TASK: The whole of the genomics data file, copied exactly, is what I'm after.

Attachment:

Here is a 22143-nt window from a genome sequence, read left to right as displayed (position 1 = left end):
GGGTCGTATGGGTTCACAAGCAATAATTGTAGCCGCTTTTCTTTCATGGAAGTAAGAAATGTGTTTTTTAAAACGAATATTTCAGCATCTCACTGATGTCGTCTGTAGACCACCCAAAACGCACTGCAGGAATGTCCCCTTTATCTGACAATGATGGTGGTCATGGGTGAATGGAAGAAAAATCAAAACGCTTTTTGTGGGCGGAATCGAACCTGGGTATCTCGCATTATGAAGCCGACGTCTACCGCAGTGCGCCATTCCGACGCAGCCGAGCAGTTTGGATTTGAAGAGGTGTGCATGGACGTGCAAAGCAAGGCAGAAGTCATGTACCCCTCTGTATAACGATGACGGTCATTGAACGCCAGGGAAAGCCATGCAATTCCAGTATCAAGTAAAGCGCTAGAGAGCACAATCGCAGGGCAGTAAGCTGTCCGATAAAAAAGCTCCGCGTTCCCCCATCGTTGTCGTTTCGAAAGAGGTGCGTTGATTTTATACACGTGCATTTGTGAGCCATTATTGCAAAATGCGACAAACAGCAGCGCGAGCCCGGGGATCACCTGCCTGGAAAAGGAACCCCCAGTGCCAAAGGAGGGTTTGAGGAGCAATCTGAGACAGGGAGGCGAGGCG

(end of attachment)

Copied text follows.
Here is a 22143-nt window from a genome sequence, read left to right as displayed (position 1 = left end):
GGGTCGTATGGGTTCACAAGCAATAATTGTAGCCGCTTTTCTTTCATGGAAGTAAGAAATGTGTTTTTTAAAACGAATATTTCAGCATCTCACTGATGTCGTCTGTAGACCACCCAAAACGCACTGCAGGAATGTCCCCTTTATCTGACAATGATGGTGGTCATGGGTGAATGGAAGAAAAATCAAAACGCTTTTTGTGGGCGGAATCGAACCTGGGTATCTCGCATTATGAAGCCGACGTCTACCGCAGTGCGCCATTCCGACGCAGCCGAGCAGTTTGGATTTGAAGAGGTGTGCATGGACGTGCAAAGCAAGGCAGAAGTCATGTACCCCTCTGTATAACGATGACGGTCATTGAACGCCAGGGAAAGCCATGCAATTCCAGTATCAAGTAAAGCGCTAGAGAGCACAATCGCAGGGCAGTAAGCTGTCCGATAAAAAAGCTCCGCGTTCCCCCATCGTTGTCGTTTCGAAAGAGGTGCGTTGATTTTATACACGTGCATTTGTGAGCCATTATTGCAAAATGCGACAAACAGCAGCGCGAGCCCGGGGATCACCTGCCTGGAAAAGGAACCCCCAGTGCCAAAGGAGGGTTTGAGGAGCAATCTGAGACAGGGAGGCGAGGCG